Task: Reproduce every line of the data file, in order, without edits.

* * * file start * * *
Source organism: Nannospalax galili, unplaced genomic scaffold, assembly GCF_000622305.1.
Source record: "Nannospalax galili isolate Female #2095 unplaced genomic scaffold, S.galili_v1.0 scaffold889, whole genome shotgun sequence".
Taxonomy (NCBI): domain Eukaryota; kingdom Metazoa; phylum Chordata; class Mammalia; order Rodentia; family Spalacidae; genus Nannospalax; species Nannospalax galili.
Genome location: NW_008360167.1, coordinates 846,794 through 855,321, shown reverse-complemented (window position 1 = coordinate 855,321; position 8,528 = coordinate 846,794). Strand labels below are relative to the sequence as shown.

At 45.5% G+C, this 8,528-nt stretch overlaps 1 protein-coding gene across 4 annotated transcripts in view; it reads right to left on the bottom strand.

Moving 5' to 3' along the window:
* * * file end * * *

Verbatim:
Source organism: Nannospalax galili, unplaced genomic scaffold, assembly GCF_000622305.1.
Source record: "Nannospalax galili isolate Female #2095 unplaced genomic scaffold, S.galili_v1.0 scaffold889, whole genome shotgun sequence".
Taxonomy (NCBI): domain Eukaryota; kingdom Metazoa; phylum Chordata; class Mammalia; order Rodentia; family Spalacidae; genus Nannospalax; species Nannospalax galili.
Genome location: NW_008360167.1, coordinates 846,794 through 855,321, shown reverse-complemented (window position 1 = coordinate 855,321; position 8,528 = coordinate 846,794). Strand labels below are relative to the sequence as shown.

At 45.5% G+C, this 8,528-nt stretch overlaps 1 protein-coding gene across 4 annotated transcripts in view; it reads right to left on the bottom strand.

Moving 5' to 3' along the window: